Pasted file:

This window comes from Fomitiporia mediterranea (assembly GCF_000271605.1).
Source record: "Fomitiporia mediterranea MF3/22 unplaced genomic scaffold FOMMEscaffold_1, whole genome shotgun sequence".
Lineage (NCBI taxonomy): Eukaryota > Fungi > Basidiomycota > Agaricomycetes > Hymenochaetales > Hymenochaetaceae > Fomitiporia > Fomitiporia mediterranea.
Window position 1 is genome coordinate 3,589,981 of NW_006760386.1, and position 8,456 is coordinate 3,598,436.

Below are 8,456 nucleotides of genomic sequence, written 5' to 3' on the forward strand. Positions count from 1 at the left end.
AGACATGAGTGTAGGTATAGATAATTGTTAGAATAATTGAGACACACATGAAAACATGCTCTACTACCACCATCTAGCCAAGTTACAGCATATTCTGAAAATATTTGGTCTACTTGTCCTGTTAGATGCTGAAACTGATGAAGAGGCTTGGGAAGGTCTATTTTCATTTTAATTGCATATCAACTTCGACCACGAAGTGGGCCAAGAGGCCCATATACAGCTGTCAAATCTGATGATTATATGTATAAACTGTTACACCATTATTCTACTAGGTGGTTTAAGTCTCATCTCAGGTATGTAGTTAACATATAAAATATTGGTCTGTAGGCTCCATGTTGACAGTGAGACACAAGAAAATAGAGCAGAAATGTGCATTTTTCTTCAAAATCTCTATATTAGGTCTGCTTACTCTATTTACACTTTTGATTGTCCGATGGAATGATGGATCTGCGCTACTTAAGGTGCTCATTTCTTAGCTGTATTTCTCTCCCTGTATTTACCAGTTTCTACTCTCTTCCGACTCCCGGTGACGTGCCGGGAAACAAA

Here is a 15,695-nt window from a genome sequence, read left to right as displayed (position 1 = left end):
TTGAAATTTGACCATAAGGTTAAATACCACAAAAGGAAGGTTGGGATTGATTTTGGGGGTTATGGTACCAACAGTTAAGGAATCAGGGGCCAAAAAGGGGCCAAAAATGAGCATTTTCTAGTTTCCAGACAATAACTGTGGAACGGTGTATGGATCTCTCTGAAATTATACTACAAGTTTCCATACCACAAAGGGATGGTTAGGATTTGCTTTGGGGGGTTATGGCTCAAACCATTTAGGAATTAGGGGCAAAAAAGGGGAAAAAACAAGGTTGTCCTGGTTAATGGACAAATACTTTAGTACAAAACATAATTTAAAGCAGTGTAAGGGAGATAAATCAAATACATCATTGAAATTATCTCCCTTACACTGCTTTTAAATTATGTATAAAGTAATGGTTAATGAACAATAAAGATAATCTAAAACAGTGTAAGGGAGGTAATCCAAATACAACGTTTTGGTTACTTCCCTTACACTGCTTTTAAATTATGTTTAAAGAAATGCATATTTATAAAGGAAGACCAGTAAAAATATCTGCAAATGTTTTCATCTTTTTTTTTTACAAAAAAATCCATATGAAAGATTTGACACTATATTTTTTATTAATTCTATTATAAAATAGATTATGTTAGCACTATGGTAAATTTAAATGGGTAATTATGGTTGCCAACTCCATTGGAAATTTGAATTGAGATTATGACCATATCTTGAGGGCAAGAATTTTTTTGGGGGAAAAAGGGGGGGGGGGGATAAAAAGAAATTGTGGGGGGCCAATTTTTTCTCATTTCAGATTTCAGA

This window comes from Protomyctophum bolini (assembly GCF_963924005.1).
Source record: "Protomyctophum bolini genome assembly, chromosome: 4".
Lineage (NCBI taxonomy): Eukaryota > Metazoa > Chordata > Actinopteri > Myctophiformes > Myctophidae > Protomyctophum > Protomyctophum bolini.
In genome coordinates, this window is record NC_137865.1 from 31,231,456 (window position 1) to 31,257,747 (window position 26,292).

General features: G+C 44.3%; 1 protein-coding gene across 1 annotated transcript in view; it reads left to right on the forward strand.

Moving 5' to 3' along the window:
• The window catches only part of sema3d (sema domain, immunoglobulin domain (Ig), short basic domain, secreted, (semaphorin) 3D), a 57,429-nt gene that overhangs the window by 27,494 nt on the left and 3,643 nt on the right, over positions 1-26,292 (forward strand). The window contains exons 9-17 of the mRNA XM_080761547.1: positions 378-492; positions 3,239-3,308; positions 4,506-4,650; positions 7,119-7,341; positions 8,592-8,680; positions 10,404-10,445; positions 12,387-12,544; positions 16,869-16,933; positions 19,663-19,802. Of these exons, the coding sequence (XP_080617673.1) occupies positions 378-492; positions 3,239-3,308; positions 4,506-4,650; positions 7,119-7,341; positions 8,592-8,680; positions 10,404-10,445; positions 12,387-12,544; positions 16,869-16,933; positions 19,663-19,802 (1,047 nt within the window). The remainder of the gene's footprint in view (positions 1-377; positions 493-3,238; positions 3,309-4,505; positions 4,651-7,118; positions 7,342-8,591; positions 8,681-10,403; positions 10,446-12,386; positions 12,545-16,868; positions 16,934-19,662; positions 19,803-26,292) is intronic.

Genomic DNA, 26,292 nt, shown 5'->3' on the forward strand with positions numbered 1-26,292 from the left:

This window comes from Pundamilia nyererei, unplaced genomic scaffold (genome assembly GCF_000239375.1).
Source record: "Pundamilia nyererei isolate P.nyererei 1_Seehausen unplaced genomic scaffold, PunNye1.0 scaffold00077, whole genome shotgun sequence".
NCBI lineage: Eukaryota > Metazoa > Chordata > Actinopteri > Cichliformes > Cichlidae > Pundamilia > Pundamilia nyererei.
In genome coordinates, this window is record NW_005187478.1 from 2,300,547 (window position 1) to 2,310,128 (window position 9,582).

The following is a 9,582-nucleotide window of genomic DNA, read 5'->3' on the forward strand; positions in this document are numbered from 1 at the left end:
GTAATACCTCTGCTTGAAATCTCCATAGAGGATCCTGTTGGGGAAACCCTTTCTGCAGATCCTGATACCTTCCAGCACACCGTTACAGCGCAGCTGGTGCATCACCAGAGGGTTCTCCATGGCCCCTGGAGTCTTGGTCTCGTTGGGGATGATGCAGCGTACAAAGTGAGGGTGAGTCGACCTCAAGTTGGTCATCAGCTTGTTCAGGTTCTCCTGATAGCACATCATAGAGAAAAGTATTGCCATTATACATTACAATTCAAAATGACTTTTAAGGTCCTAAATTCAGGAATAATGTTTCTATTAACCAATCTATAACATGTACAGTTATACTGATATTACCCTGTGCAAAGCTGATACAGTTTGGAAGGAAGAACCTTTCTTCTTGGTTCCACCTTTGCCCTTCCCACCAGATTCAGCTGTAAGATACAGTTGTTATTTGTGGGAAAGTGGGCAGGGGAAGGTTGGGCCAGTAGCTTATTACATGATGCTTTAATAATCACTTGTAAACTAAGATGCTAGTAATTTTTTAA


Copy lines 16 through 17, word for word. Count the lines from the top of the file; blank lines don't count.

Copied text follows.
Genomic DNA, 26,292 nt, shown 5'->3' on the forward strand with positions numbered 1-26,292 from the left:

This window comes from Pundamilia nyererei, unplaced genomic scaffold (genome assembly GCF_000239375.1).